The family is able to move forward after all of the secrets are out and apologies are made to members of the family by the son. Son and grandson reveal their educational pursuits to the entire family as the well-off brother reaches out to help his sibling. I will recommend theatre goers to see this play before the festival ends on August 2, 2015. It will help to change the minds of those people who fuss unnecessarily while they have everything going good for them in their lives.

INOLA’S VIEW of the Midtown International Theatre Festival Part I

REVIEW BY Inola M. McGuire

Reviews of
at the 16th Annual Midtown International Theatre Festival
Davenport Theatre – Main Stage
354 West 45th Street, New York, NY
On Tuesday, July 14, 2015

puzzle-copy The first play of the evening I saw was “Puzzle the Will” by Shakespeare as adapted by Lauretta Pope, directed by Lauretta Pope; starring Keith Chandler, Stephen Hu, Caroline Gombe, Lyn Kagen, Zak Kamin, Arron Lloyd, Kate Shine, Lauretta Pope, and Brett Warnke. Fight Choreographer: Ben Kahre, Creative Advisor: Heddy Lahmann-Rosen, Production State Manager: Elizabeth Freeman Clark, Lighting Designer/Associate Producer: Dan Rousseau and Associate Producer: Karla Chee-a-tow.

This play gives the audience an opportunity to reflect on the works of Shakespeare. The performance of the cast was a great one. It was a treat to see a female actor in the role of Hamlet. The audience’s enjoyed the sword fight with its timing and movement on stage. It is different and I recommend theatre goers to see this it before the end of the festival.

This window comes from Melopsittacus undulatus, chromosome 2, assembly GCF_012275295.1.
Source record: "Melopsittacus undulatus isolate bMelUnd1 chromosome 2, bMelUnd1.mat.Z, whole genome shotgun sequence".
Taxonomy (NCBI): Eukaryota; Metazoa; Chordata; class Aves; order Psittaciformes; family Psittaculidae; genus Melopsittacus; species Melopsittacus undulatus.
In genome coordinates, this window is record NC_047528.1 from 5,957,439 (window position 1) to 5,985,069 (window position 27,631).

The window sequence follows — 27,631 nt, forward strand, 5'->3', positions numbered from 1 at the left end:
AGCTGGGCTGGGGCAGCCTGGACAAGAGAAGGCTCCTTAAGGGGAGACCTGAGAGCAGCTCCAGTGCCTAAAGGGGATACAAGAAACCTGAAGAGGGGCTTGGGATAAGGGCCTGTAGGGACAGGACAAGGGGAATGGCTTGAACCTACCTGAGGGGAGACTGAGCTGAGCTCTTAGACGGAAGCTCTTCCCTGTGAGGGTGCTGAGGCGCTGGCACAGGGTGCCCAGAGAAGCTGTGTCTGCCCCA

11539700_10153456002914116_8100931814246364765_n For “Robopop,” There were a total of eight actors on stage. The audience really enjoyed the hip-hop music, singing and dancing of the actors on stage. There was a message in each routine. My favorite routine was the mother on vacation. It confirms the notion that there is no break in motherhood. The break-up routine highlighted the flaws in relationships between the male and female species. It was definitely a physical workout for the actors and an emotional one for the audience.

1513738_10103415428031649_1888906201508972349_n The one-woman Variety show, “LenaLenaLena!” by Lena Moy-Borgen, directed by Katy Pfaffl; had star, Lena Moy-Borgen, transcend herself to the audience without too much difficulty while accompanied by a pianist on stage. Lean’s depiction of her life story to the audience through a chronically approach gave her performance an added bonus as she delivered her message.

Lena’s presentation took the audience back in time as she named the women who influenced her life as a child when she was growing up. These are the names of the women mentioned by Lena: Ethel Merman, Judy Garland, Liza Minnelli, and Barbara Streisand. Each of these women contributed to Lena’s success as a performer through recordings of their work.

Lena informed the audience of her giving back to young people through training. After she showed the audience three musical instruments in her possession, she passed two of them to her pianist who sat at the piano. However, Lena played the small guitar to prove her point as she entertained the audience; and her pianist played the small drum and a small steel xylophone.

LenaLenaLena was an exceptional show for one night only. The audience surely got its money’s worth last Saturday night.